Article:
Todd Frazier added a crucial insurance run with a sixth inning solo homer, following up on the two-run blast he hit in the series opener. That earned him a special place in the rivalry with this #FunFact: Frazier and fellow third baseman Graig Nettles (1973) are the only players to homer in each of their first two games as a Yankee at Fenway Park.

(New York Post)
(New York Post)

… And one step backwards
What goes up, must come down, right? That pretty much sums up the 2017 Yankees. They dropped series finale against the Red Sox on Sunday afternoon, falling to an abysmal 5-14 in “rubber games” (third game of a three-game series where the teams split the first two).

That is by far the worst record and most losses in such games by any team in the majors this season. And, even more depressing is this stat: their .263 winning percentage in rubber games is on pace to be the worst by any AL team since the 2013 Astros … who finished with 111 total losses that year. Oy vei.

Much of the blame for this loss falls on the dead-silent Yankee bats, which produced their fewest hits (3) and runs (1) at Fenway Park since a 5-1 loss there on September 22, 2013. Not even a Brett Gardner home run could spark this lackluster offense — this was the first time the Yankees lost this season when Gardy went Yardy, falling to 16-1 in those games.

Gardner did reach the nice round number of 20 homers, giving us a chance to recognize his rare combination of power, patience and speed. Gardner is the eighth left-handed batter in franchise history with at least 20 homers, 15 steals and 60 walks in a season. The others on the list are decent: Babe Ruth (twice), Lou Gehrig (1931), Bobby Murcer (1970), Reggie Jackson (1977), Johnny Damon (2006), Bobby Abreu (2008) and Curtis Granderson (2011).

Aaron Judge was hardly the only Bomber to go cold on Saturday, yet because this is a stats article, we feel obligated to note that he struck out for the 37th game in a row. That ties the MLB all-time (spanning multiple seasons or single-season) record set by Expos pitcher Bill Stoneman in 1971-72.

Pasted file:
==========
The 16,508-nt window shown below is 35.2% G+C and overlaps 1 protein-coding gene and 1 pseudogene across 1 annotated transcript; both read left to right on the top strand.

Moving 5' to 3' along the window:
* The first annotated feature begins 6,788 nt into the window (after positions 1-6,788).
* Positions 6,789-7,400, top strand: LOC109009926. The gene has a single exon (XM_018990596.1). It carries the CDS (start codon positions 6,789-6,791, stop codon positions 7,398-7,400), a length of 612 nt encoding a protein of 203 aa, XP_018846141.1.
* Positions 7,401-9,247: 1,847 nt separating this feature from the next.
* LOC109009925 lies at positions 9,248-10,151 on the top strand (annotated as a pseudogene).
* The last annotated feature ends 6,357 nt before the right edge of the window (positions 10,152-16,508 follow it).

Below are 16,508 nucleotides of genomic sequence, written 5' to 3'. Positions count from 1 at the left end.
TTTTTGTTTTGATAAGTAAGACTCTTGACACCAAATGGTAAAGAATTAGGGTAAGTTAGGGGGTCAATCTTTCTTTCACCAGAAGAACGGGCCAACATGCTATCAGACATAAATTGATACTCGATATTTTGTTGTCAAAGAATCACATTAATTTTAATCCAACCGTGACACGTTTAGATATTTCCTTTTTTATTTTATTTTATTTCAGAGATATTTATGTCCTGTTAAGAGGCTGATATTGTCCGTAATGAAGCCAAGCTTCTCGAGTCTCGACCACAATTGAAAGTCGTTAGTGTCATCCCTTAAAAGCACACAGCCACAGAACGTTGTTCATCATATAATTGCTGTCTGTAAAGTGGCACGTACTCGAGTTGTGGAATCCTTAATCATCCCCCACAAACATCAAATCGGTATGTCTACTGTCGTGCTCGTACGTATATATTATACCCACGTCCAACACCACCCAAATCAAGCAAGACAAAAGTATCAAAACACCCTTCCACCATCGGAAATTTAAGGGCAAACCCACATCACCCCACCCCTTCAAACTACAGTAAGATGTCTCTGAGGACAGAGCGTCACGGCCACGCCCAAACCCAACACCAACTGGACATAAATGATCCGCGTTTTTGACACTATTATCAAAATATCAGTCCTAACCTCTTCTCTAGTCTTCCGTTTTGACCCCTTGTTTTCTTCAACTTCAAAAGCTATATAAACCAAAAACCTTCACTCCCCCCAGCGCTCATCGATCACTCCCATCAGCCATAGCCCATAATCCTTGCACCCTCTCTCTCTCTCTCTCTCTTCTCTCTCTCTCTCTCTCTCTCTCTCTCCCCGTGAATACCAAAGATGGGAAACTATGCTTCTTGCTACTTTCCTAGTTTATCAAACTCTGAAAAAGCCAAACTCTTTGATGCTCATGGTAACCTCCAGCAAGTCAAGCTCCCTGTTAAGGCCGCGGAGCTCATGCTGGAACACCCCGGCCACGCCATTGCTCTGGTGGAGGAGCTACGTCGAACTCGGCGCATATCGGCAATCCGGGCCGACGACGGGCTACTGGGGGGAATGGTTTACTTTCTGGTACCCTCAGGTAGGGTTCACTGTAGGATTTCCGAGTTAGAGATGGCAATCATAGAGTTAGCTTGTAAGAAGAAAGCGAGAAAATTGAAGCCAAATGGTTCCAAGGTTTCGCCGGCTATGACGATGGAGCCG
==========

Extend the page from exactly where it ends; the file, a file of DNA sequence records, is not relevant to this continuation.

It’s a contrived and dubious mark, but what is more concerning are a couple of his post-break splits. He is 4-for-28 (.143) with runners in scoring position since the break; he hit .305 with RISP before the break. Judge is also 1-for-32 (.031) vs left-handed pitchers since the break; he hit .345 vs lefties before the break.

Beyond those specific situations, Judge’s ability to make hard contact — his signature stat of the season — has simply cratered. In 35 games since the break, he has a hard-hit rate (per Fangraphs) of just 32 percent (it was 49 percent before the break), easily the least-powerful 35-game stretch of his career:

judge-hard-hit-chart

Game 122: Sabathia Returns

(Adam Glanzman/Getty)
(Adam Glanzman/Getty)

Tough loss last night. Another tough loss last night. The Yankees have made a habit of those lately. Pretty annoying. The best thing about baseball is that they play everyday, so tonight the Yankees have a chance to erase that memory and grab a win. There are still six weeks left in the season, but to have a realistic chance at the AL East title, they have to start beating the Red Sox. They’ve lost their last three games against Boston and in two of the three they let a late lead slip away. Can’t happen.

CC Sabathia returns to the mound tonight following a quick little ten-day hiatus related to his achy right knee. Sabathia left his last start in pain and it seemed like he would miss time, and he did, but it seemed like it would be an extended disable list stint. Instead, cortisone and lubrication injections did the trick, and Sabathia is on the mound tonight. He’s thrown 14 scoreless innings against the Red Sox this year, you know. Hopefully he ups that to about 21 scoreless innings today. Here is the Red Sox’ lineup and here is the Yankees’ lineup:

  1. LF Brett Gardner
  2. CF Aaron Hicks
  3. RF Aaron Judge
  4. C Gary Sanchez
  5. 1B Chase Headley
  6. SS Didi Gregorius
  7. 3B Todd Frazier
  8. DH Tyler Austin
  9. 2B Ronald Torreyes
    RHP CC Sabathia